I'm not sure what to say about Béatrice Uria-Monzon as Lady Macbeth other than that she made the best of an odd job. People complain that J. Kaufmann's "baritonal" tenor isn't right for all his roles, but as far as I know nobody actually claims he's a baritone, not a tenor at all. BUM, as she's known in France, is undeniably a mezzo, and not of the Shirley Verrett kind. Her dark and round and soft and plummy sound transforms the role: this is a different, possibly disconcerting, Lady Macbeth. She brought it off, but had to keep the top notes short. "Una Macchia" was her best moment.

I almost feel sorry for the management at La Monnaie, forced by further delays in renovating the Théâtre Royal to change the season's schedule to fit their not-so-temporary plastic hangar on waste ground by the canal. Perhaps it was a sign of gratitude to their much-mucked-about subscribers that I found myself in better seats there this time, closer to the action and with better sound. But as it was often hard to place the singing, I wondered if, to improve the acoustics, they had now installed some subtle amplification. Then, when Malcolm passed close by us with the chorus members asembling for "Patria Oppressa", my neighbour leaned to me and whispered "mike" - he claimed he had seen one by Malcolm's left ear.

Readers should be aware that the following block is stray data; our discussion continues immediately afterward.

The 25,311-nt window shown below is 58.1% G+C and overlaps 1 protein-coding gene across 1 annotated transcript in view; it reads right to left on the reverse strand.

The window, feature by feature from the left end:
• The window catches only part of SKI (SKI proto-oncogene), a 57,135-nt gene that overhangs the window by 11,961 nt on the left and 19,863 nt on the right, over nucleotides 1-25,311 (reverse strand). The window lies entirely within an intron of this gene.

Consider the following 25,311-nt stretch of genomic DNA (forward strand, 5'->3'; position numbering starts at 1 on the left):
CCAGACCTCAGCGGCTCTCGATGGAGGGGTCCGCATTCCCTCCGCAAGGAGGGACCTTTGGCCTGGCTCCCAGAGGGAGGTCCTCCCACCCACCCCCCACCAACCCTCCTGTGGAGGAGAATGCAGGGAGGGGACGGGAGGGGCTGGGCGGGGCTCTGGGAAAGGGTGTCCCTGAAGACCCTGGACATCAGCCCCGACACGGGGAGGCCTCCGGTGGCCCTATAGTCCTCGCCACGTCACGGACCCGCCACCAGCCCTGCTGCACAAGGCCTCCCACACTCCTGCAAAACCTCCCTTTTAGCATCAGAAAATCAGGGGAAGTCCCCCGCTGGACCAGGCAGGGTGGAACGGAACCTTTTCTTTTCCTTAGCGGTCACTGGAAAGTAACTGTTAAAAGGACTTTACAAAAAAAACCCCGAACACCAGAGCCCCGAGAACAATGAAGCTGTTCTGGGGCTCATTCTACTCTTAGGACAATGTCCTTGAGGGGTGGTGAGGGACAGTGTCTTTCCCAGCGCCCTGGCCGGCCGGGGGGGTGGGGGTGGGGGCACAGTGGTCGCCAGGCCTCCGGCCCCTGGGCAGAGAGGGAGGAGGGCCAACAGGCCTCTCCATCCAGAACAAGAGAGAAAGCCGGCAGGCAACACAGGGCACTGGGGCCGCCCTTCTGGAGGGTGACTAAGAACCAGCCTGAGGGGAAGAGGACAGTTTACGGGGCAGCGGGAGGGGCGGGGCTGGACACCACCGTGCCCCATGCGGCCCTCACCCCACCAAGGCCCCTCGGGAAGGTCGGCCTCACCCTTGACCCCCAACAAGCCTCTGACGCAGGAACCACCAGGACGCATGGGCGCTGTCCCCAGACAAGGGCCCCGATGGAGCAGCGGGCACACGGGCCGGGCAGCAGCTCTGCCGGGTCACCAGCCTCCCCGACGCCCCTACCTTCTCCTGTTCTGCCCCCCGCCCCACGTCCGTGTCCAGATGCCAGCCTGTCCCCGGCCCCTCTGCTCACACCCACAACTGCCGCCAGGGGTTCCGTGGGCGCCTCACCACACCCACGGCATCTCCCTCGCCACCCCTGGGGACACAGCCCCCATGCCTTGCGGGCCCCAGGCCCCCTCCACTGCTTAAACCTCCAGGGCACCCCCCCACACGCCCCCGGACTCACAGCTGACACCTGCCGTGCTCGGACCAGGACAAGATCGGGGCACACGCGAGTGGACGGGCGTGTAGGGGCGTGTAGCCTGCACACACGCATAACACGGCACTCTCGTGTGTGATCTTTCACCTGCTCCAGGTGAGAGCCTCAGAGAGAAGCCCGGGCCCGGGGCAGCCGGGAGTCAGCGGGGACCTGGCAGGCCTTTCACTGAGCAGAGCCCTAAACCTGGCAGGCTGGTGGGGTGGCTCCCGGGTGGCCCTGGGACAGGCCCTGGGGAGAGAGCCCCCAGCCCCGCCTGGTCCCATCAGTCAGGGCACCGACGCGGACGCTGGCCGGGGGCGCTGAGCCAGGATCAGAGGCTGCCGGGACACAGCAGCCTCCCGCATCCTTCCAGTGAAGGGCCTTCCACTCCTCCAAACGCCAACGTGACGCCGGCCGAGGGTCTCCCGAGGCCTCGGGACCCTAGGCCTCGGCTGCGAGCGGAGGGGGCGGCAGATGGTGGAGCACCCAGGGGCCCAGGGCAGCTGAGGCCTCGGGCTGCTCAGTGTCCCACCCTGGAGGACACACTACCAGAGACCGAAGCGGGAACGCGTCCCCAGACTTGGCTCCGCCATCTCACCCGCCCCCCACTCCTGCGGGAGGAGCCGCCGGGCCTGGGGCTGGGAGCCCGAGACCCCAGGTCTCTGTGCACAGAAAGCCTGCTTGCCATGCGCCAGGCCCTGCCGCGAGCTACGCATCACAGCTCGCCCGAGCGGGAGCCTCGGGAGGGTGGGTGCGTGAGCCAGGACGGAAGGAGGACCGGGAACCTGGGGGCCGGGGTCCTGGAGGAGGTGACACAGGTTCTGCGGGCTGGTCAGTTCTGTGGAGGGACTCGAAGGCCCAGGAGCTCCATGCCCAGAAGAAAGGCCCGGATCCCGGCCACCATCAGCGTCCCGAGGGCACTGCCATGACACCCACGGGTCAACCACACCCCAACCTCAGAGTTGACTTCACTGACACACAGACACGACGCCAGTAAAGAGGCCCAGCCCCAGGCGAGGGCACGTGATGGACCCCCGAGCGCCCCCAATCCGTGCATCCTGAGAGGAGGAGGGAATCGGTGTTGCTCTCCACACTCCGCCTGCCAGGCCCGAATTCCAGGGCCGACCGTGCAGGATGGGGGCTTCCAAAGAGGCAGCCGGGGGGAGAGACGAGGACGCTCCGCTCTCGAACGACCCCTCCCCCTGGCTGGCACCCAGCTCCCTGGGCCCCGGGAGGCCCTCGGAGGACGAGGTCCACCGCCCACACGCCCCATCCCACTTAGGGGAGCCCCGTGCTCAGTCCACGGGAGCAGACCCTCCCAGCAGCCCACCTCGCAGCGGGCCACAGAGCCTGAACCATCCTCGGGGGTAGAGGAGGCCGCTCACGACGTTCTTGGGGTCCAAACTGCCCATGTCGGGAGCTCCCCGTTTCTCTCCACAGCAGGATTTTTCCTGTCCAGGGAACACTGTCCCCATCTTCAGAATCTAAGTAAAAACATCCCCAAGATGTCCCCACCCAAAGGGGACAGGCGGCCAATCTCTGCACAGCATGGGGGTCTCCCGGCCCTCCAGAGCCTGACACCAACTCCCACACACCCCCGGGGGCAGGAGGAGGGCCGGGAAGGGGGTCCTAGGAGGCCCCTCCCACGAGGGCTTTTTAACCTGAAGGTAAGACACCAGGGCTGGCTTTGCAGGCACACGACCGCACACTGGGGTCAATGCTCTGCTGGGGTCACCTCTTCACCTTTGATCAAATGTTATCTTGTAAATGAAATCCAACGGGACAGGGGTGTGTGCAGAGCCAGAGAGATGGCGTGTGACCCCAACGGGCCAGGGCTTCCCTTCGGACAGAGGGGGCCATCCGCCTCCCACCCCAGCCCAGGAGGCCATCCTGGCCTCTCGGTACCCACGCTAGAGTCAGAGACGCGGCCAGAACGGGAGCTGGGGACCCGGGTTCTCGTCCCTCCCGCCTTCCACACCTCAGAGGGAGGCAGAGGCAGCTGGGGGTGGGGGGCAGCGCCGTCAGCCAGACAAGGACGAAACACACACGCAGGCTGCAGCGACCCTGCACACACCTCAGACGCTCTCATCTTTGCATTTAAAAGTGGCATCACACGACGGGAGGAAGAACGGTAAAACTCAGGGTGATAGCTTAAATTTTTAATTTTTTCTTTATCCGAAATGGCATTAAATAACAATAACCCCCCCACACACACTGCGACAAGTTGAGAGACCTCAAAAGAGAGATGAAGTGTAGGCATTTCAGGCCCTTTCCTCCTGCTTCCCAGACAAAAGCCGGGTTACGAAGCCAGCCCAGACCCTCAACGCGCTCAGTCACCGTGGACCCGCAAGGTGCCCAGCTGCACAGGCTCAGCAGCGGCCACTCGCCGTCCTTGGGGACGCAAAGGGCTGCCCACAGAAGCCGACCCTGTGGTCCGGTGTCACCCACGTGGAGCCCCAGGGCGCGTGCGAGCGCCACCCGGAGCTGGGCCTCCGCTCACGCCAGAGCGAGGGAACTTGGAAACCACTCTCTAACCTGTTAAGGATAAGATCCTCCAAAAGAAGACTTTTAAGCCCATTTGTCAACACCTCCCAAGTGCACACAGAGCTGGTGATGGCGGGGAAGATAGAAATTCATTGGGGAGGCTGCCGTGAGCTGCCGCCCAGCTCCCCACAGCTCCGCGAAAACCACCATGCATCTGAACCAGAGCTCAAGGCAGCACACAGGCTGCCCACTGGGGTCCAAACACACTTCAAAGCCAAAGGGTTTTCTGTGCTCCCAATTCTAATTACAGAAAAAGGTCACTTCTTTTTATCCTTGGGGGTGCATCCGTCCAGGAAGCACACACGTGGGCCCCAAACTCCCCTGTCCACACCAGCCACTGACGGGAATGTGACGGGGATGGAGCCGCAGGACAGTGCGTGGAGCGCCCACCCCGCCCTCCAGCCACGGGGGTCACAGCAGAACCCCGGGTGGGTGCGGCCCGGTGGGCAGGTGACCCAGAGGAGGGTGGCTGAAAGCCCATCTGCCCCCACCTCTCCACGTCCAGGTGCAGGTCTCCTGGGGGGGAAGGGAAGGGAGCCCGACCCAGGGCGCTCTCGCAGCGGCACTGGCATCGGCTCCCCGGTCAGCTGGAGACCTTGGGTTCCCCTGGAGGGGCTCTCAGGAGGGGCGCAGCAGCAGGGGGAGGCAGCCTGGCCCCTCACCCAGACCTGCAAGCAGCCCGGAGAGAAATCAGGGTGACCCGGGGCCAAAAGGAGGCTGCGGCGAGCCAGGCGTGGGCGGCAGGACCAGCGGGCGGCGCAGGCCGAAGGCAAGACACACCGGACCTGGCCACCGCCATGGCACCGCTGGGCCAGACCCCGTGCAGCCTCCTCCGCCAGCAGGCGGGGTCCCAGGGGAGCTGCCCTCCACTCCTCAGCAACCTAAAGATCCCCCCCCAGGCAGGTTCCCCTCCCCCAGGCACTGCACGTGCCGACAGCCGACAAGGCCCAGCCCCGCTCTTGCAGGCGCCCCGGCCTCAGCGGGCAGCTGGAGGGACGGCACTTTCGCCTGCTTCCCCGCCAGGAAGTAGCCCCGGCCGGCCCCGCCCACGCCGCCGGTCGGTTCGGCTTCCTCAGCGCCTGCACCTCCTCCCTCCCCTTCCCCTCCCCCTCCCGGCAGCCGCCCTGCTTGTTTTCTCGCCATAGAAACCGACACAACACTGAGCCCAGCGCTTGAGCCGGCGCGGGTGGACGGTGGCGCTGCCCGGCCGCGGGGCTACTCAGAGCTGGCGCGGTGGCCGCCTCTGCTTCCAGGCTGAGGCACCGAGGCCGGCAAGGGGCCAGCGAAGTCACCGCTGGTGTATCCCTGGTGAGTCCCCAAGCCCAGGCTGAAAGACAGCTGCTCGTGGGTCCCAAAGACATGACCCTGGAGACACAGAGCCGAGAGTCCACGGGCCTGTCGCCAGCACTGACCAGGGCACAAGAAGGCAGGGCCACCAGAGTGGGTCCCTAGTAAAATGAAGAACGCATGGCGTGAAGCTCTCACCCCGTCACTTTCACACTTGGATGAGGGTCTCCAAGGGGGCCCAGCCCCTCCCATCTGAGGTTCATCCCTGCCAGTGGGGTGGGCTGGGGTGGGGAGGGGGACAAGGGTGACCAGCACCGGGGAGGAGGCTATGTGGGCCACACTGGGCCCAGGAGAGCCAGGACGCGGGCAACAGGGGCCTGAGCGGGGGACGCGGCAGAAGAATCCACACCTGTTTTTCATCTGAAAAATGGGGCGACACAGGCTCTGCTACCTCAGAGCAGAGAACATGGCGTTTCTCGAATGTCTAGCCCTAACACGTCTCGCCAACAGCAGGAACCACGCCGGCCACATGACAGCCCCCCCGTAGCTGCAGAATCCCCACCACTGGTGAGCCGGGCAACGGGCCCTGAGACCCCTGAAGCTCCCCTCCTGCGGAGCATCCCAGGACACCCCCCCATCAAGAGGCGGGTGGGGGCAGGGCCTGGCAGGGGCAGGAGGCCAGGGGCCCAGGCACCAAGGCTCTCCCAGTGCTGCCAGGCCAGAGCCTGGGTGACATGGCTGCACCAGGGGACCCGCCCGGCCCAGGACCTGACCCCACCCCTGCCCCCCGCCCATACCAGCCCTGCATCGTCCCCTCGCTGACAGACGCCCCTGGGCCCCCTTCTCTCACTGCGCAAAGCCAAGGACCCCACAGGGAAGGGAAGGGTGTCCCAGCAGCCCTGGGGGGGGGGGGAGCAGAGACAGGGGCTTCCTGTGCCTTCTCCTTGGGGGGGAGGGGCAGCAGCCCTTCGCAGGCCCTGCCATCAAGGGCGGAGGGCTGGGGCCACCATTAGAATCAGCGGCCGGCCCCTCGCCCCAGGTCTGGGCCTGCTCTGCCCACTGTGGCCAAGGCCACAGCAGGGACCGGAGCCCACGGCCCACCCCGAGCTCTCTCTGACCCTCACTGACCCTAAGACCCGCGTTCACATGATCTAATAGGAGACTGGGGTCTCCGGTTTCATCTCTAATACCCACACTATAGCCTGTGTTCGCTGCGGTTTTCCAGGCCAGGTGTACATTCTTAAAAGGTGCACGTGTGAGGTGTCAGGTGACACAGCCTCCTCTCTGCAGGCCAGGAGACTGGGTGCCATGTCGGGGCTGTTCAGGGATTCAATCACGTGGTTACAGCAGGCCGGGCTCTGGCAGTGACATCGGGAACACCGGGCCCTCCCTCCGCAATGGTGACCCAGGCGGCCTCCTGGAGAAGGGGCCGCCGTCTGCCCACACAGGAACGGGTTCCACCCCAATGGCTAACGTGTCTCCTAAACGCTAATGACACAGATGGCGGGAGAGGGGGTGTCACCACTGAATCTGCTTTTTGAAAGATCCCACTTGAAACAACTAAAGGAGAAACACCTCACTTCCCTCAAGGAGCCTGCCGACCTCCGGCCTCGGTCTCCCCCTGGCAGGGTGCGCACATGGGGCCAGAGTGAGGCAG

Planes roared overhead, as usual, at strategic moments, and a much slower one, one with propellors, buzzed over seemingly endlessly just after the battle, forcing Macbeth to emote alone on the floor for quite some time before going into his final monologue (the ending chosen for this production). But this Sunday there was something new: a loud rushing sound that I thought might be a wind machine or a side drum roll brought in for atmosphere by the director. But no: it was rain.

*I later read, on, "La tentation est grande de rapprocher cette mise en scène, qui laisse d’abord sceptique avant de susciter l’intérêt, avec celle de Krzysztof Warlikowski, en 2010, qui devait à l’origine être reprise." So the original plan was to revive the Warlikowski.

As usual, Maestro Wenarto nails it. But Il giardino di Armida left at the interval!